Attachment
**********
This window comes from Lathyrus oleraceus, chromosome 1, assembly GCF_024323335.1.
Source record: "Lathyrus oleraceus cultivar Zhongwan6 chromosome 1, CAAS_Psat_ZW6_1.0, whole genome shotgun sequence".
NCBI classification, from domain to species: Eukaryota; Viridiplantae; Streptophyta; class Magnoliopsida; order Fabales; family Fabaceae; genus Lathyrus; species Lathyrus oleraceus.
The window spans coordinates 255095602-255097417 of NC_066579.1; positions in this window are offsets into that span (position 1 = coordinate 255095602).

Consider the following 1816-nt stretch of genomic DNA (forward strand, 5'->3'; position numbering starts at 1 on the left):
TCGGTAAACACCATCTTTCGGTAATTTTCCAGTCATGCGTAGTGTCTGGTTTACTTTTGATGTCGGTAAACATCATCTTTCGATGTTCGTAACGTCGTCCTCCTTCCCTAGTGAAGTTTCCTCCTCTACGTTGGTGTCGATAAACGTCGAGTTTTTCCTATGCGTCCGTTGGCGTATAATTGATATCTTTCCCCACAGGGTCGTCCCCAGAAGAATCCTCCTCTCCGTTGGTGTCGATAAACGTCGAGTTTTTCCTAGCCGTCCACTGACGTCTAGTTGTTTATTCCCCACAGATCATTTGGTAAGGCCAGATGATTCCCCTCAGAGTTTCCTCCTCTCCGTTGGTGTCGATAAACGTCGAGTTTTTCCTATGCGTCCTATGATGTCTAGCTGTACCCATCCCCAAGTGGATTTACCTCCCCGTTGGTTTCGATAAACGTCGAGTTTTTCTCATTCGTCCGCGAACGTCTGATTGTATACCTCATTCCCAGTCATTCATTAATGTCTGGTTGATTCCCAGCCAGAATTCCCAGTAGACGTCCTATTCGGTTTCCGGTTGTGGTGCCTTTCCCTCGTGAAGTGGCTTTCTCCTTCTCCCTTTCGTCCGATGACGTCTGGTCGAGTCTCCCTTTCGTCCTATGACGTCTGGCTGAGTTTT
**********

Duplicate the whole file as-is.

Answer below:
This window comes from Lathyrus oleraceus, chromosome 1, assembly GCF_024323335.1.
Source record: "Lathyrus oleraceus cultivar Zhongwan6 chromosome 1, CAAS_Psat_ZW6_1.0, whole genome shotgun sequence".
NCBI classification, from domain to species: Eukaryota; Viridiplantae; Streptophyta; class Magnoliopsida; order Fabales; family Fabaceae; genus Lathyrus; species Lathyrus oleraceus.
The window spans coordinates 255095602-255097417 of NC_066579.1; positions in this window are offsets into that span (position 1 = coordinate 255095602).

Consider the following 1816-nt stretch of genomic DNA (forward strand, 5'->3'; position numbering starts at 1 on the left):
TCGGTAAACACCATCTTTCGGTAATTTTCCAGTCATGCGTAGTGTCTGGTTTACTTTTGATGTCGGTAAACATCATCTTTCGATGTTCGTAACGTCGTCCTCCTTCCCTAGTGAAGTTTCCTCCTCTACGTTGGTGTCGATAAACGTCGAGTTTTTCCTATGCGTCCGTTGGCGTATAATTGATATCTTTCCCCACAGGGTCGTCCCCAGAAGAATCCTCCTCTCCGTTGGTGTCGATAAACGTCGAGTTTTTCCTAGCCGTCCACTGACGTCTAGTTGTTTATTCCCCACAGATCATTTGGTAAGGCCAGATGATTCCCCTCAGAGTTTCCTCCTCTCCGTTGGTGTCGATAAACGTCGAGTTTTTCCTATGCGTCCTATGATGTCTAGCTGTACCCATCCCCAAGTGGATTTACCTCCCCGTTGGTTTCGATAAACGTCGAGTTTTTCTCATTCGTCCGCGAACGTCTGATTGTATACCTCATTCCCAGTCATTCATTAATGTCTGGTTGATTCCCAGCCAGAATTCCCAGTAGACGTCCTATTCGGTTTCCGGTTGTGGTGCCTTTCCCTCGTGAAGTGGCTTTCTCCTTCTCCCTTTCGTCCGATGACGTCTGGTCGAGTCTCCCTTTCGTCCTATGACGTCTGGCTGAGTTTT